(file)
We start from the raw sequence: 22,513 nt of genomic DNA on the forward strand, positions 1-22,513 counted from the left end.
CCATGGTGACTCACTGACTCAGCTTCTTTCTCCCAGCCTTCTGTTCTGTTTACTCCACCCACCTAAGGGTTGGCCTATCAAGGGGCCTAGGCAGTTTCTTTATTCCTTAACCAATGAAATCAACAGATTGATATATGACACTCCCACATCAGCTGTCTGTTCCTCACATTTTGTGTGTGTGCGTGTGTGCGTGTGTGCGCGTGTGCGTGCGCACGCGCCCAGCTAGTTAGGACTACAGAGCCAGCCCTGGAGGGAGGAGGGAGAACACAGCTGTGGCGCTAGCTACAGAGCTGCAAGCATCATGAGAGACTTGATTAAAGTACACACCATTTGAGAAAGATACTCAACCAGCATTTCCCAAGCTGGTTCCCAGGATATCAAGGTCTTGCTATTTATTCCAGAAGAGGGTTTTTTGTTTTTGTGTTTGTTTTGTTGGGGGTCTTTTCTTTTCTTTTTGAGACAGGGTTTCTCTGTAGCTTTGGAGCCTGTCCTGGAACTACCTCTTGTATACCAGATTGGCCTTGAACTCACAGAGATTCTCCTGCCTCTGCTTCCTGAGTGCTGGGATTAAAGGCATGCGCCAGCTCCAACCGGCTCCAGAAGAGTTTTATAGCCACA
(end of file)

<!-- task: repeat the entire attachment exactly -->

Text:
We start from the raw sequence: 22,513 nt of genomic DNA on the forward strand, positions 1-22,513 counted from the left end.
CCATGGTGACTCACTGACTCAGCTTCTTTCTCCCAGCCTTCTGTTCTGTTTACTCCACCCACCTAAGGGTTGGCCTATCAAGGGGCCTAGGCAGTTTCTTTATTCCTTAACCAATGAAATCAACAGATTGATATATGACACTCCCACATCAGCTGTCTGTTCCTCACATTTTGTGTGTGTGCGTGTGTGCGTGTGTGCGCGTGTGCGTGCGCACGCGCCCAGCTAGTTAGGACTACAGAGCCAGCCCTGGAGGGAGGAGGGAGAACACAGCTGTGGCGCTAGCTACAGAGCTGCAAGCATCATGAGAGACTTGATTAAAGTACACACCATTTGAGAAAGATACTCAACCAGCATTTCCCAAGCTGGTTCCCAGGATATCAAGGTCTTGCTATTTATTCCAGAAGAGGGTTTTTTGTTTTTGTGTTTGTTTTGTTGGGGGTCTTTTCTTTTCTTTTTGAGACAGGGTTTCTCTGTAGCTTTGGAGCCTGTCCTGGAACTACCTCTTGTATACCAGATTGGCCTTGAACTCACAGAGATTCTCCTGCCTCTGCTTCCTGAGTGCTGGGATTAAAGGCATGCGCCAGCTCCAACCGGCTCCAGAAGAGTTTTATAGCCACA